Information Exchange Between Pairs of Spike Trains in the Mammalian Visual System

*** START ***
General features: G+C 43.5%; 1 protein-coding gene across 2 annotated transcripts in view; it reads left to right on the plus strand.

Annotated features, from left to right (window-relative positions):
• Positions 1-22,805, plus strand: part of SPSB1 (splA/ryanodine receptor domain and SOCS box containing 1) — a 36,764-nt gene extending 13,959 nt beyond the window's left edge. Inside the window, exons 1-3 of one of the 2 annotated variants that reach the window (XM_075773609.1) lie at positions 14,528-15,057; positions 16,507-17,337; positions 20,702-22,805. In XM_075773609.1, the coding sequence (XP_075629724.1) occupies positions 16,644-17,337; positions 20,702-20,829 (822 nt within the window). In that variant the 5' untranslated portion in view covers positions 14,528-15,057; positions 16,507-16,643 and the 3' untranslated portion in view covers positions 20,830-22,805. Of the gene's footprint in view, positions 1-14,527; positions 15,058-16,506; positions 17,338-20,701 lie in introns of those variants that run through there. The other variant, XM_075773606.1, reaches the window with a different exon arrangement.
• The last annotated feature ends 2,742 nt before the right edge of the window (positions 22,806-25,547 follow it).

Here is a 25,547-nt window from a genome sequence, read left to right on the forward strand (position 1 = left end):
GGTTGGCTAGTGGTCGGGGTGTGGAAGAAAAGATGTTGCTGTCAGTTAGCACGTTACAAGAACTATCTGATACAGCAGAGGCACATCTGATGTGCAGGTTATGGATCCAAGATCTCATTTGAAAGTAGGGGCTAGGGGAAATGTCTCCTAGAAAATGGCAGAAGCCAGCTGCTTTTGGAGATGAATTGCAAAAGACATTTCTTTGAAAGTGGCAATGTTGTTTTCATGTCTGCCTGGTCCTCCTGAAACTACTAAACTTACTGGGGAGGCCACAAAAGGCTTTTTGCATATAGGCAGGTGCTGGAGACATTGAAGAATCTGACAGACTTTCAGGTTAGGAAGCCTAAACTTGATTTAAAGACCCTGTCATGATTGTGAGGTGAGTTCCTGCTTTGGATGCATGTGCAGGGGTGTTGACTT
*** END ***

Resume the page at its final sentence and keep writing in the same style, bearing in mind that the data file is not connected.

We have studied the neural firing patterns of retinal ganglion cells (RGCs) and their target lateral geniculate nucleus (LGN) cells. Reliable information transmission coexists with fractal fluctuations which appear in RGC and LGN firing patterns. Unexpectedly, these fluctuations appear not to be independent across LGN cells; information is also shared among pairs of LGN spike trains. Over short time scales, we find that clusters of spikes in the RGC neural firing pattern appear at the LGN output essentially unchanged, while isolated RGC firing events are more likely to be eliminated; thus the LGN action-potential sequence is not simply a randomly deleted version of the RGC spike train. Employing information-theoretic techniques, we estimate the information efficiency of the LGN neuronal output — the proportion of the variation in the LGN firing pattern that carries information about its associated RGC input — to be in the vicinity of 50% over counting windows below about 10 ms. We develop a new information-theoretic measure which helps determine at what time scale a neural spike train changes from a time code to a rate code.
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